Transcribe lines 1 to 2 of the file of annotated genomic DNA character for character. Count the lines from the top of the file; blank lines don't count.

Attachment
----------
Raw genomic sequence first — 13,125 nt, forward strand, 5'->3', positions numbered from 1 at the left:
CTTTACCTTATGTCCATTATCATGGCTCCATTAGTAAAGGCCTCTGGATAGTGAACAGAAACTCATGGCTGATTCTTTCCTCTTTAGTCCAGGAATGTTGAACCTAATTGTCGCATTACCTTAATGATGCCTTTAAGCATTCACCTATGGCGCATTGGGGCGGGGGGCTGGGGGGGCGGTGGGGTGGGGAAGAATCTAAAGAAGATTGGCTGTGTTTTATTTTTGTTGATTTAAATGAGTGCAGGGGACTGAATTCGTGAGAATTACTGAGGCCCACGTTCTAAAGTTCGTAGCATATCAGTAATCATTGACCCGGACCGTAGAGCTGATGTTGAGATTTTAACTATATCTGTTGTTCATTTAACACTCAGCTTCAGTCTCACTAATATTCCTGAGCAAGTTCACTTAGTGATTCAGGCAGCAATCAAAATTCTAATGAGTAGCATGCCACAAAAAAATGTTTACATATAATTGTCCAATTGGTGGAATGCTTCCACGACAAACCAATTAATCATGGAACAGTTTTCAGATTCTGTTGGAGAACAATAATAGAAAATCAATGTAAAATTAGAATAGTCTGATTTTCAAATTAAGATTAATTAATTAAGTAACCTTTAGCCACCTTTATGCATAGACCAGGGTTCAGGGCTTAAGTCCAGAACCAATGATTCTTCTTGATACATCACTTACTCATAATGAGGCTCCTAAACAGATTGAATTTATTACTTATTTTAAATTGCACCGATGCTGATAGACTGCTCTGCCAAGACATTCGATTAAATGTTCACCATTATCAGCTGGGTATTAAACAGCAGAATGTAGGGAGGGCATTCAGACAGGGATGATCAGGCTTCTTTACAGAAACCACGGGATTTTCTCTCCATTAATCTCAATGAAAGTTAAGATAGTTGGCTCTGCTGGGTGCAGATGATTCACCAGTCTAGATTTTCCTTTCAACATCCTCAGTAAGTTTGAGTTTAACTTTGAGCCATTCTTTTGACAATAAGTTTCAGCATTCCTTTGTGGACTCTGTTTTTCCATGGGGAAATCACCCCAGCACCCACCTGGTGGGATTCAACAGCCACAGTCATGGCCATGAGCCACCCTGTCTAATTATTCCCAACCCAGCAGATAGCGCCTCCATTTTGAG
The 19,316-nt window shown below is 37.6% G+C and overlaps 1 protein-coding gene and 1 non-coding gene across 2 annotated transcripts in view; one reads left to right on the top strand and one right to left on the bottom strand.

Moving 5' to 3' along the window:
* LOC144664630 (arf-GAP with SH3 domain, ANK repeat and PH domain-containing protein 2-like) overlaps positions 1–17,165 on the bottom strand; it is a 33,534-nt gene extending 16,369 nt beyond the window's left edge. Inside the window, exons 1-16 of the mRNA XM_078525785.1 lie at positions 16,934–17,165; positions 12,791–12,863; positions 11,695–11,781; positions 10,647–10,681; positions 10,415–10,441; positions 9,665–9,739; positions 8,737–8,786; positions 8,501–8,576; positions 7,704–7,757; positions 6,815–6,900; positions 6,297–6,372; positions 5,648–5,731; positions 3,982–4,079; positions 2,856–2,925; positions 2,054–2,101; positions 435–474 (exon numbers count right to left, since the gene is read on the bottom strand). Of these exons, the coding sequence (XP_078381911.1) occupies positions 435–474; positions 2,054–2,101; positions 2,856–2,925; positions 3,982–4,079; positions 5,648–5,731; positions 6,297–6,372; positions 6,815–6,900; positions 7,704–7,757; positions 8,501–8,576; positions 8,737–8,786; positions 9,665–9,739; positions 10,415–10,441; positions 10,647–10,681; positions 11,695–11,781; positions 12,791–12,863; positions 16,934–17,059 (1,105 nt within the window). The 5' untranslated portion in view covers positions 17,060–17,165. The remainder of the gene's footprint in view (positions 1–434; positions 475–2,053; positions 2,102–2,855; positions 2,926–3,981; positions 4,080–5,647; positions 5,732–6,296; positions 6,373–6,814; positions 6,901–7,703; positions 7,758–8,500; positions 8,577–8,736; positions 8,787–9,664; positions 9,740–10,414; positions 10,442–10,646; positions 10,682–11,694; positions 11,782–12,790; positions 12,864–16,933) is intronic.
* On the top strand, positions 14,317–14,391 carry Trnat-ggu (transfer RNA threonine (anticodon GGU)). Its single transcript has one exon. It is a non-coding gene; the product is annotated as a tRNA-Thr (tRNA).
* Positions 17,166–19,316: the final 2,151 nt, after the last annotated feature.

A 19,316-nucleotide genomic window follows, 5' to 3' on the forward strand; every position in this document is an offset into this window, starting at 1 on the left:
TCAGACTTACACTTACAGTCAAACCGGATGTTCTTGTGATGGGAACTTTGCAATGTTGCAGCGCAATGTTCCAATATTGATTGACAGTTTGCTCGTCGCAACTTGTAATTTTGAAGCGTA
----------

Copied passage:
Raw genomic sequence first — 13,125 nt, forward strand, 5'->3', positions numbered from 1 at the left:
CTTTACCTTATGTCCATTATCATGGCTCCATTAGTAAAGGCCTCTGGATAGTGAACAGAAACTCATGGCTGATTCTTTCCTCTTTAGTCCAGGAATGTTGAACCTAATTGTCGCATTACCTTAATGATGCCTTTAAGCATTCACCTATGGCGCATTGGGGCGGGGGGCTGGGGGGGCGGTGGGGTGGGGAAGAATCTAAAGAAGATTGGCTGTGTTTTATTTTTGTTGATTTAAATGAGTGCAGGGGACTGAATTCGTGAGAATTACTGAGGCCCACGTTCTAAAGTTCGTAGCATATCAGTAATCATTGACCCGGACCGTAGAGCTGATGTTGAGATTTTAACTATATCTGTTGTTCATTTAACACTCAGCTTCAGTCTCACTAATATTCCTGAGCAAGTTCACTTAGTGATTCAGGCAGCAATCAAAATTCTAATGAGTAGCATGCCACAAAAAAATGTTTACATATAATTGTCCAATTGGTGGAATGCTTCCACGACAAACCAATTAATCATGGAACAGTTTTCAGATTCTGTTGGAGAACAATAATAGAAAATCAATGTAAAATTAGAATAGTCTGATTTTCAAATTAAGATTAATTAATTAAGTAACCTTTAGCCACCTTTATGCATAGACCAGGGTTCAGGGCTTAAGTCCAGAACCAATGATTCTTCTTGATACATCACTTACTCATAATGAGGCTCCTAAACAGATTGAATTTATTACTTATTTTAAATTGCACCGATGCTGATAGACTGCTCTGCCAAGACATTCGATTAAATGTTCACCATTATCAGCTGGGTATTAAACAGCAGAATGTAGGGAGGGCATTCAGACAGGGATGATCAGGCTTCTTTACAGAAACCACGGGATTTTCTCTCCATTAATCTCAATGAAAGTTAAGATAGTTGGCTCTGCTGGGTGCAGATGATTCACCAGTCTAGATTTTCCTTTCAACATCCTCAGTAAGTTTGAGTTTAACTTTGAGCCATTCTTTTGACAATAAGTTTCAGCATTCCTTTGTGGACTCTGTTTTTCCATGGGGAAATCACCCCAGCACCCACCTGGTGGGATTCAACAGCCACAGTCATGGCCATGAGCCACCCTGTCTAATTATTCCCAACCCAGCAGATAGCGCCTCCATTTTGAG